The false center cannot hold.
In France, President Emmanuel Macron has now lost his majority in the National Assembly; his party holds 245 seats in the lower house, but the Right holds 150 and the Left 131. In Colombia, former M-19 guerrilla and Marxist Gustavo Petro has now become the president of the country, replacing more establishment, Keynesian liberal rule. In the United States, the supposed center within both parties has been increasingly supplanted by anti-establishment forces on both sides.
None of this should be shocking, given the destruction of institutional trust throughout the West. And the destruction of that institutional trust has been well-earned: It represents the natural result of policy elites lying to those they supposedly serve. Our policy elites maintain that they favor free markets while simultaneously battling against free markets on behalf of a world-changing ideology; they proclaim that they value traditional religion while fighting to undermine its most fundamental foundations; they argue that the world order must be maintained while shying away from the reality of international politics.
Klaus Schwab, the head of the World Economic Forum, supposedly a repository of free market thinking, declares that he and his friends will "serve not only self-interest, but we serve the community;" he then proceeds to leverage economic power on behalf of their preferred ideological outcomes. The result is both economic failure and ideological failure. Take, for example, the Biden Administration's simultaneous demand that oil companies ramp up production and that we completely undermine oil and gas development over the next few years in order to fight global warming. Or, more immediately, take the German attempts to "green" their own economy while quietly outsourcing energy production to Russia — a policy so egregiously stupid that it has now resulted in Germany firing up coal plants again, now that Russia has cut off the oil supply.
On the social front, our institutional elite declare fealty to traditional institutions — church, family, localism — and then simultaneously insist that society remake itself in the most radical possible image. House Speaker Nancy Pelosi declares her fealty to Catholicism in the same sentence in which she militantly maintains her support for abortion-on-demand; President Joe Biden proclaims his own religiosity while simultaneously deploying his Department of Justice to target states that seek to prevent the confusion and mutilation of children based on nonsensical gender theory.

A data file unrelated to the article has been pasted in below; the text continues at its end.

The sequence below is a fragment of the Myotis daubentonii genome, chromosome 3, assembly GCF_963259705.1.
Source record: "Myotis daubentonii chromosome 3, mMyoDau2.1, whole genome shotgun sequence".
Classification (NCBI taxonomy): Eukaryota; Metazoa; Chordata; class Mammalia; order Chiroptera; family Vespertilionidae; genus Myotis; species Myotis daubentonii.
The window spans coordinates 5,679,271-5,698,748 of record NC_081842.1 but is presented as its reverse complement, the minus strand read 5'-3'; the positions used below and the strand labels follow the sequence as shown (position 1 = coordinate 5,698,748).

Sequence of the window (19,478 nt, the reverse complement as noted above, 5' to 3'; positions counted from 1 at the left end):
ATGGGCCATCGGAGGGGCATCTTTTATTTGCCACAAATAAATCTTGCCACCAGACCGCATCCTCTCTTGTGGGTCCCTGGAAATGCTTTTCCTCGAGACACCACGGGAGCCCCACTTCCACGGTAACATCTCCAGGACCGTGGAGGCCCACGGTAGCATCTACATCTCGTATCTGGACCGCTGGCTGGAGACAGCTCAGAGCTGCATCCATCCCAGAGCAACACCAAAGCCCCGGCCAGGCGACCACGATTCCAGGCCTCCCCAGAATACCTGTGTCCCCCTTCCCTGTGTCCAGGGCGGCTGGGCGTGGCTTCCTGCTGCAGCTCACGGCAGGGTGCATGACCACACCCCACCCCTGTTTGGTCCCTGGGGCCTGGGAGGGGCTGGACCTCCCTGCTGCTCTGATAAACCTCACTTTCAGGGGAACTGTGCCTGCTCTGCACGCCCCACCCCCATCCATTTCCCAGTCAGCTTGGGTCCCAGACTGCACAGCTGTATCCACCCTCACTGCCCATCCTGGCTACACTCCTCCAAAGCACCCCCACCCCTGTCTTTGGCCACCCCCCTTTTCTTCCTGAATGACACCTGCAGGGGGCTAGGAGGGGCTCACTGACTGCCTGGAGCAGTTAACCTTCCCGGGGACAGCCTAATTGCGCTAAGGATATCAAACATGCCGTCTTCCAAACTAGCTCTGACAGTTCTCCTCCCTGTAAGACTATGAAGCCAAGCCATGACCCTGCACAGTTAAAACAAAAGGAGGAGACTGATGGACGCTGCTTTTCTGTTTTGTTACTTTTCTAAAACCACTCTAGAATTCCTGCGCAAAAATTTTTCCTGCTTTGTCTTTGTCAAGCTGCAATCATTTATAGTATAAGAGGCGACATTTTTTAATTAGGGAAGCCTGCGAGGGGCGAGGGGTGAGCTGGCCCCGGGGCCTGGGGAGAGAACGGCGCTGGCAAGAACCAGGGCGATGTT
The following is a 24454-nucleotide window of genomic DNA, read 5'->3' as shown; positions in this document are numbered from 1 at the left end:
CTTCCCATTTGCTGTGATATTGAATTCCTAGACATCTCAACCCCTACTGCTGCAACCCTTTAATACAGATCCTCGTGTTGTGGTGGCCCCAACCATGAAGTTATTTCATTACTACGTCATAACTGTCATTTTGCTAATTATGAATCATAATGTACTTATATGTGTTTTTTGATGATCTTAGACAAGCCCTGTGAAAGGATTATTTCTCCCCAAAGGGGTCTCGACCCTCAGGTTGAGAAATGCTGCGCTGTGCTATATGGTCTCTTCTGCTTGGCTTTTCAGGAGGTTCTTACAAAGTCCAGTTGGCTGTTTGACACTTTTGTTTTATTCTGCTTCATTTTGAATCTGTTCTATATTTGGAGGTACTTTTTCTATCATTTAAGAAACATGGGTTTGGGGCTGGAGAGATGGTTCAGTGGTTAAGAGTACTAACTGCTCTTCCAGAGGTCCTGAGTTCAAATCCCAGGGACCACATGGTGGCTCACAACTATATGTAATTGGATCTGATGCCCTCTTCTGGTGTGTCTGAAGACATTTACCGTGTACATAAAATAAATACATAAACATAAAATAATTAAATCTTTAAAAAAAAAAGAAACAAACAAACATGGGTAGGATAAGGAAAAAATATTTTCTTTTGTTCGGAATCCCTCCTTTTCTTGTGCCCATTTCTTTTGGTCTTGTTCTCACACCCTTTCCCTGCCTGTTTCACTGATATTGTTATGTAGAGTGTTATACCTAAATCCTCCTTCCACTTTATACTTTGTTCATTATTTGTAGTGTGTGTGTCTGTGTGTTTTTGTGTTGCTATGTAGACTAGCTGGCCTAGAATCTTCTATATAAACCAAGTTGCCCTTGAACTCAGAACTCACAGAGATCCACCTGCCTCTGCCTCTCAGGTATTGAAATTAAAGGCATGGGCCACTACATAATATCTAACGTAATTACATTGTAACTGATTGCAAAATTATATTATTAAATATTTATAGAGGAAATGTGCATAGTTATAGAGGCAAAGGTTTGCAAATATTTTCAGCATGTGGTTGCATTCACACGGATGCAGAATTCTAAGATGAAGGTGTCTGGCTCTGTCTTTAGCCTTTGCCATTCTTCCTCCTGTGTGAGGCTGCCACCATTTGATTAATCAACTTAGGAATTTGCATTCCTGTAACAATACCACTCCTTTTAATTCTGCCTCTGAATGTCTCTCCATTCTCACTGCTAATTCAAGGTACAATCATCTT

On the foreign policy front, our institutional leaders tell us that we must uphold the world order, then refuse to accept the consequences of that leadership. They rail against the evils of the Saudi Arabian regime while simultaneously intoning that the West must sign a deal with the Iranian terror regime, then end up visiting the Saudis to beg for more oil production. They declare their undying support for the Ukrainian government, then become wishy-washy about providing either the support necessary for its victory or an exit plan in case victory is unachievable. They look askance at the Chinese threat to Taiwan, then teach proper transgender pronoun use to members of the Navy.
In short, our institutional elites rely on the power of civilizational foundations that long predate them — free markets, religious values, military strength — to prop up failing ideas that undermine those foundations. The result is failure. The Left looks at the prevailing elite consensus and declares it dishonest: If the elites' principles mattered, they would fight free markets, religious values, and military strength. The Right looks at the prevailing elite consensus and feels the same way: If the elites put aside their ideological commitments to leftism, they'd cement our civilizational foundations rather than keep eroding them.
Perhaps the center isn't holding because it shouldn't hold. That center has sought to enshrine its own power by taking from both the Left and the Right; it has no coherent ideology of its own. And that false center is now coming apart with centrifugal force, torn between those who believe in the fundamental institutions of the West and those who wish to see them supplanted.
Ben Shapiro, 38, is a graduate of UCLA and Harvard Law School, host of "The Ben Shapiro Show," and Editor-in-Chief of DailyWire.com. He is a three-time New York Times bestselling author; his latest book is "The Authoritarian Moment: How The Left Weaponized America's Institutions Against Dissent."